(Recasts throughout, adds Brennan letter to Feinstein)
By Patricia Zengerle, Doina Chiacu and Mark Hosenball
March 11 A bitter dispute between the CIA and
the U.S. Senate committee that oversees it burst into the open
on Tuesday when the committee chairwoman accused the agency of
spying on Congress and possibly breaking the law.
Veteran Democratic Senator Dianne Feinstein said the CIA had
searched computers used by committee staffers examining CIA
documents when researching the agency's counter-terrorism
operations and its use of harsh interrogation methods such as
simulated drowning or "waterboarding."
Speaking on the Senate floor, Feinstein condemned how the
CIA had handled the committee's investigation into the agency's
detention and interrogation program started under President
George W. Bush after the Sept. 11, 2001 attacks. Human rights
advocates condemn the interrogation practices as torture.
"I have grave concerns that the CIA's search (of committee
computers) may well have violated the separation of powers
principles embodied in the Constitution," said Feinstein, who is
normally a strong ally of U.S. intelligence agencies.
She disclosed that the Justice Department had been asked by
two different CIA offices to investigate whether committee
officials or the agency itself might have violated the law.
Her accusations of CIA-led computer searches were denied by
CIA Director John Brennan. They brought into the open a
simmering row between the committee and the agency that had been
brewing for months and disrupted the committee's work.
The committee investigation, which resulted in 6,000 pages
of findings which remain highly classified, was meant to
comprehensively document what the agency did and assess the
effectiveness of its methods.
Sources familiar with the findings say they condemn the
CIA's aggressive interrogations and question whether they
produced significant intelligence information. The CIA has given
the committee a classified rebuttal to the report.
Feinstein said that in January, the CIA's Brennan requested
an emergency meeting with her and the committee's top
Republican, Senator Saxby Chambliss.
She said he informed them that agency personnel, without
notifying the committee or seeking its approval, had conducted a
"search" of computers that committee investigators were using to
review documents related to the CIA program.
She charged that the search may have violated the Fourth
Amendment of the U.S. Constitution, the Computer Fraud and Abuse
Act and an executive order that prohibits the CIA from
conducting domestic searches or surveillance.
Brennan denied any charge of computer hacking. "Nothing
could be further from the truth. We wouldn't do that," he said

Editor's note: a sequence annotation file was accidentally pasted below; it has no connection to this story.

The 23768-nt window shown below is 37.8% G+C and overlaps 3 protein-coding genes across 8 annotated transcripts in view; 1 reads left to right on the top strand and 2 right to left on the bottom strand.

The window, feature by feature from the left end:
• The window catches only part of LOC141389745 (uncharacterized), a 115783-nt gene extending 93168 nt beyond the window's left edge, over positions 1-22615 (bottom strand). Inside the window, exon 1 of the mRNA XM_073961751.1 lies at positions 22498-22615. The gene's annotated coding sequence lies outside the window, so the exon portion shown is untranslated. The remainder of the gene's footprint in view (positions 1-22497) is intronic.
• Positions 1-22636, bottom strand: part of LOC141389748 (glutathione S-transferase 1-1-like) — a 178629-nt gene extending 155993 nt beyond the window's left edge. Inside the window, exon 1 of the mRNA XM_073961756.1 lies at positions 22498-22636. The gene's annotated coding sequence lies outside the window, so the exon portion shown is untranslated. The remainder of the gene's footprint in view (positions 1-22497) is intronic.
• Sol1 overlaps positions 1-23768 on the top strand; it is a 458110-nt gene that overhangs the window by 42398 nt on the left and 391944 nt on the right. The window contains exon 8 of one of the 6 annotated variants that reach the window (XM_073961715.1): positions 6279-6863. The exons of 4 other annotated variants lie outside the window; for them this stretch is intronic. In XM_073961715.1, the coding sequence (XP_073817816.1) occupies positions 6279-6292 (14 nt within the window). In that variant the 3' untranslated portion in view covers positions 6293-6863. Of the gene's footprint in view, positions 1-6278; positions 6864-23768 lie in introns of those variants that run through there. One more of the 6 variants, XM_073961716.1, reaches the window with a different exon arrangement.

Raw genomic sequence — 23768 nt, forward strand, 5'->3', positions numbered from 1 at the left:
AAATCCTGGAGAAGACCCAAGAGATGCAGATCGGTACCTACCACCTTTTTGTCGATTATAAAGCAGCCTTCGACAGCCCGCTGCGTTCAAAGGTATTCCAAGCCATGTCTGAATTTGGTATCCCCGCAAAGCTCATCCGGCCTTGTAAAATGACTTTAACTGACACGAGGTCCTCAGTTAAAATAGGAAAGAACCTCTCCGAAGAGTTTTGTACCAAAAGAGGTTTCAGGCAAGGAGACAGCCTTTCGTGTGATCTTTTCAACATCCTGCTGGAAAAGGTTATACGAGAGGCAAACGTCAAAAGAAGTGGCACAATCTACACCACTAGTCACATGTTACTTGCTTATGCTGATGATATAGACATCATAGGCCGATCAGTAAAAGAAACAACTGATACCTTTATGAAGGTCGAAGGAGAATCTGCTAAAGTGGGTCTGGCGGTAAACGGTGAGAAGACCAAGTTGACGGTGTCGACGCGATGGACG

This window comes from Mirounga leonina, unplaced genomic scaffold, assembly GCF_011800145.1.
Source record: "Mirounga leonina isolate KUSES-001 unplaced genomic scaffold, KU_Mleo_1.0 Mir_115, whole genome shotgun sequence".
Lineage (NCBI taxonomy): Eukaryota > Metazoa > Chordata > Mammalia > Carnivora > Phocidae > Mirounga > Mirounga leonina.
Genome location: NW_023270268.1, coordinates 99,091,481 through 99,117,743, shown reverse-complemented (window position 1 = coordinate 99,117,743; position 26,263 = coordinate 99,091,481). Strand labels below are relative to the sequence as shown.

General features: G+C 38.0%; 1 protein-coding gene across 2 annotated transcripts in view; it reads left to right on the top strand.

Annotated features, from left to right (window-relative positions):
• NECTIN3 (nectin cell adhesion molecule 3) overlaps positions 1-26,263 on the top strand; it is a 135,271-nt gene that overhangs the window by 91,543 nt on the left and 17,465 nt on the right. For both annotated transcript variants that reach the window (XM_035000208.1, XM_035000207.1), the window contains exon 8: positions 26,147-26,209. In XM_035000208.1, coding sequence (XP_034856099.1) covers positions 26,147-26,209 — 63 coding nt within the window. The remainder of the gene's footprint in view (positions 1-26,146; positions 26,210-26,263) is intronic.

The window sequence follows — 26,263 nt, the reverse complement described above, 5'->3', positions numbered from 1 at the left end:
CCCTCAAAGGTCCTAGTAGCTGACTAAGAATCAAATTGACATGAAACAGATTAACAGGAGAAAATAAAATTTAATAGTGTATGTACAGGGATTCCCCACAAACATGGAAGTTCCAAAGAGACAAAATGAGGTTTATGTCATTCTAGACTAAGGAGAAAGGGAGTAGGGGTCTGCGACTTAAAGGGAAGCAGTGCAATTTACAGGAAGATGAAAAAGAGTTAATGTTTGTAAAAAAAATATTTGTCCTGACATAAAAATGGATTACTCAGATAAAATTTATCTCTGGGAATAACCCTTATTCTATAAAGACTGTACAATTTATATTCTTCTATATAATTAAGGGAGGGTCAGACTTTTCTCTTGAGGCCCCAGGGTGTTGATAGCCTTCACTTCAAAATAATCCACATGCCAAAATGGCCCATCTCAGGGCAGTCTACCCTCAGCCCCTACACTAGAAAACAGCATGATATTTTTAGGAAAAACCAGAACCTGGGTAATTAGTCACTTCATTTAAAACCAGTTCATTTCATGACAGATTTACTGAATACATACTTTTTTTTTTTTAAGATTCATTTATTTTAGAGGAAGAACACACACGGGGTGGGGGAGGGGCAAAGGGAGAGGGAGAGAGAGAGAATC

in a speech at the Council on Foreign Relations think tank.
He said the agency was not trying to thwart the release of
the panel's report. "We are not trying at all to prevent its
release," he said.
Feinstein has been pushing to make the report's findings
public but infighting with the CIA had meant the formal process
to declassify the document had not even begun. Feinstein said
she hoped declassification could begin before the end of March.
A key dispute is over how the committee acquired what
Feinstein and others describe as the CIA's own internal review
of its interrogation tactics and secret prisons, and its use of
"rendition," a practice in which prisoners are transferred
between countries without formal judicial process.
Feinstein and committee sources say they had found the
review in the computer system the CIA set up for their use and
at some point their staff printed out a copy and took it to
their offices on Capitol Hill.
In a letter Brennan wrote to Feinstein in January, which was
obtained by Reuters, he acknowledged the data had been deposited
in the part of the CIA computer network to which Senate
investigators had access but said he did not know how this
Feinstein said the review mirrored key concerns outlined in
her staff's report and differed sharply from the official CIA
response to the committee's investigation.
Partly as a result of the committee accessing the internal
review, security sources said, the CIA's acting general counsel
sent what is called a "crimes report" to the Justice Department
complaining about the actions of committee staff.
Feinstein condemned this action on Tuesday as an attempt to
intimidate committee staff. She bristled at suggestions her
staff had gotten information improperly and said the CIA itself
provided her committee with more than 6.2 million documents.
"The committee clearly did not hack into CIA computers to
obtain these documents, as has been suggested in the press," the
California Democrat said.
Brennan said he had also asked the CIA's in-house inspector
general to investigate. That led to another "crimes report"
being filed by that office with the Justice Department related
to committee complaints that the agency had violated the law by
searching the computer system its investigators had used.
Brennan, who took the helm of the CIA a year ago, said the
agency was eager to relegate the rendition, detention and
interrogation program to history.
The dispute heightened concerns about the effectiveness of
congressional oversight of U.S. spy agencies. Concern had
already been raised by revelations by fugitive U.S. National
Security Agency contractor Edward Snowden about sweeping
electronic surveillance by the National Security Agency.
Brennan vigorously defended the CIA's commitment to working
with Congress. "We are a far better organization because of
congressional oversight," he said.
(Additional reporting by Susan Cornwell and Will Dunham;
Editing by David Storey and Cynthia Osterman)